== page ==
Collier v. Union Ry. Co.

CourtSupreme Court of Tennessee
Citation83 S.W. 155
PartiesCOLLIER et al. v. UNION RY. CO. STATE ex rel. WELLFORD v. SAME.
Decision Date25 June 1904

Page 155

83 S.W. 155
COLLIER et al.
Supreme Court of Tennessee.
June 25, 1904.

Page 156

Error to Circuit Court, Shelby County; J. P. Young, Judge.

Condemnation proceedings by the Union Railway Company against W. A. Collier and another. From a judgment for the railroad, defendants bring error. Affirmed.

Action by the state, on the relation of one Wellford, against the Union Railway Company, to vacate and set aside defendant's charter. Bill dismissed, and relator brings error. Affirmed.

Collier & Collier and Carroll, McKellar, Bullington & Biggs, for plaintiffs in error. McFarland & Canada and Wright, Peters & Wright, for defendant in error.


This is a proceeding to condemn land for railroad purposes. The defendant company claims to be a railroad corporation chartered under General Incorporation Act 1875, p. 232, c. 142, § 6 (Shannon's Compilation, §§ 2414 to 2425, inclusive), and other sections bearing upon the question of corporation charters and the amendments to these original acts.

Collier and wife defend upon the ground that the charter under which the corporation is organized does not conform to the provisions of the act, and that the act and charter do not authorize the construction of such a road as is being built under it.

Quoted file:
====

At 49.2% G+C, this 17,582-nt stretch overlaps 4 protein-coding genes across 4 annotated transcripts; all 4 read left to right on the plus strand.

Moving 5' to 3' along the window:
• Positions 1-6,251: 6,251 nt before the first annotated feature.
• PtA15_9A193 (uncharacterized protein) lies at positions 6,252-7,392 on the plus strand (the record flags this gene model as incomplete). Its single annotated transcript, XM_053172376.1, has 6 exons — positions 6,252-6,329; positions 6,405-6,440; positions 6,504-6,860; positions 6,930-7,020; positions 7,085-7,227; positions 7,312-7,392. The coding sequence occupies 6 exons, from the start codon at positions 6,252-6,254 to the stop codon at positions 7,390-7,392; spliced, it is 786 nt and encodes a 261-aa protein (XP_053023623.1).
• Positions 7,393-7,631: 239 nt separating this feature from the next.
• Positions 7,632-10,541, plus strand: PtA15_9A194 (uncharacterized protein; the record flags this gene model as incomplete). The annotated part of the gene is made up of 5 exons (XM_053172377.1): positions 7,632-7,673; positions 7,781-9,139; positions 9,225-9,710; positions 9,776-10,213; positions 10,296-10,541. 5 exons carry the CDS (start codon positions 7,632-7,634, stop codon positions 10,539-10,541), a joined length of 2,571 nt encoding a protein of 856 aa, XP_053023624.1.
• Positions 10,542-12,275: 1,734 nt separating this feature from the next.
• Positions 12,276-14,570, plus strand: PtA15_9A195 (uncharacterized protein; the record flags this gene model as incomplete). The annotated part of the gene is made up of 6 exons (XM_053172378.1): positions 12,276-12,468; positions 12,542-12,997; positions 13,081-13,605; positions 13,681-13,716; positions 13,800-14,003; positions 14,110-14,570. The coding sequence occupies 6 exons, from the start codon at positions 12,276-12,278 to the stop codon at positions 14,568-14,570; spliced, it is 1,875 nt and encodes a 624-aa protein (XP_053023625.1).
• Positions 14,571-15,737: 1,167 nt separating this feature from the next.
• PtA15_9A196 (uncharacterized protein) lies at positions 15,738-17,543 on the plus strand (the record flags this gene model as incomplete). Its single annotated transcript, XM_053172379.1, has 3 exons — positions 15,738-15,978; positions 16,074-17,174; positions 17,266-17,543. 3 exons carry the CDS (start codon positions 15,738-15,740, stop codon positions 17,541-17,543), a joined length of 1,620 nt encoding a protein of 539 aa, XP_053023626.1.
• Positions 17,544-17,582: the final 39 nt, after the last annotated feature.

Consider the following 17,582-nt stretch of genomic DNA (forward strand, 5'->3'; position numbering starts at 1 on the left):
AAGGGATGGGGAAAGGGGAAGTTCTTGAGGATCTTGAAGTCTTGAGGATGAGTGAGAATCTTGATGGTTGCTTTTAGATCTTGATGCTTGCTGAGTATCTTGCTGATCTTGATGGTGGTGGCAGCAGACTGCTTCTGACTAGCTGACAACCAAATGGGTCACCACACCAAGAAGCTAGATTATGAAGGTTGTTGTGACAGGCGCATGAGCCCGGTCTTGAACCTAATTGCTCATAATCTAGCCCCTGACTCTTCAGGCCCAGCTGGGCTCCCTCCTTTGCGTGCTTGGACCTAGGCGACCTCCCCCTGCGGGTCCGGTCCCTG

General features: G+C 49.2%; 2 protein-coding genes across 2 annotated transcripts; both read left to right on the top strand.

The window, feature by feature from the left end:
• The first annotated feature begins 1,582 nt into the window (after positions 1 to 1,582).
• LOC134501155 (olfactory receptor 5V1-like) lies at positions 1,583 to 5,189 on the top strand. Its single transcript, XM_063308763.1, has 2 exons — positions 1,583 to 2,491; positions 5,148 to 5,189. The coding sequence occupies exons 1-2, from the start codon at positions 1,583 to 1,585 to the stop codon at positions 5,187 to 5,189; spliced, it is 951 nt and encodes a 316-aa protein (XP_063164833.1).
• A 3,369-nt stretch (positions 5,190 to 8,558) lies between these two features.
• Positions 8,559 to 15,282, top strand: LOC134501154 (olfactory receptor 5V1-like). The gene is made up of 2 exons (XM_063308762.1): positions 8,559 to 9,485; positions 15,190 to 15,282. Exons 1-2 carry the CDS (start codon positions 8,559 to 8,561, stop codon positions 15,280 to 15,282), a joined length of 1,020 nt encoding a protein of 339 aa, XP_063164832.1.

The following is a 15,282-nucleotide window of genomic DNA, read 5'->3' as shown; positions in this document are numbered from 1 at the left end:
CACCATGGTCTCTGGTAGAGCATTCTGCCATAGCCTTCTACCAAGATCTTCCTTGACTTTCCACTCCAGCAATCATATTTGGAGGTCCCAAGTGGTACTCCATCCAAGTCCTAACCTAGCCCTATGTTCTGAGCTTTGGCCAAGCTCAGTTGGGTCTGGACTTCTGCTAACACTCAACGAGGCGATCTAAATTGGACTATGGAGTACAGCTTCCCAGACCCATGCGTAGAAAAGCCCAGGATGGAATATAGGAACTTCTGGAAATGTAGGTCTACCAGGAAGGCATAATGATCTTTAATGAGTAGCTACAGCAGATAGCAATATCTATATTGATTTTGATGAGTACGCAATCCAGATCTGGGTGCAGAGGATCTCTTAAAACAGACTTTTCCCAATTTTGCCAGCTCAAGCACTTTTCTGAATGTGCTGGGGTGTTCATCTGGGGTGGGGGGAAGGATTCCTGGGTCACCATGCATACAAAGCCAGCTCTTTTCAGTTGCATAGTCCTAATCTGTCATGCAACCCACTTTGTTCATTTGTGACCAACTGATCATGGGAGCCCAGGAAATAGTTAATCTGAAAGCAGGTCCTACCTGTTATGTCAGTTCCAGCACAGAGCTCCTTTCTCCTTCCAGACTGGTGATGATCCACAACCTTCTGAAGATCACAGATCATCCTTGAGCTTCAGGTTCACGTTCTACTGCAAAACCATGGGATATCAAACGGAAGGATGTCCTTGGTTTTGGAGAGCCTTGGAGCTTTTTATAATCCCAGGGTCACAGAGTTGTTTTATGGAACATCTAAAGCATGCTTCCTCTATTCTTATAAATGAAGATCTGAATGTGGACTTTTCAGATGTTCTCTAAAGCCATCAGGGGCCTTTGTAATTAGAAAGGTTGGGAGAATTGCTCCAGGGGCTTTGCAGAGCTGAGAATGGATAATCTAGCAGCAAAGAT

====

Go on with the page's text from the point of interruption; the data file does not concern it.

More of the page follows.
Our statutes provide for the formation of corporations by the following general provisions (Shannon's Compilation):

"Sec. 2024. Private corporations may be formed and charters obtained by them in the manner and for the purposes hereinafter provided.

"Sec. 2025. Any five or more persons, over the age of twenty-one, desiring to form a corporation for any of the purposes in this chapter mentioned shall copy the form of charter adopted to the purpose, filling the necessary blanks, and append to the same an application in these words: `We the undersigned apply to the State of Tennessee, by virtue of the laws of the land, for a charter of incorporation for the purposes and with the powers declared in the foregoing instrument. Witness our hands _____ day of ______.'"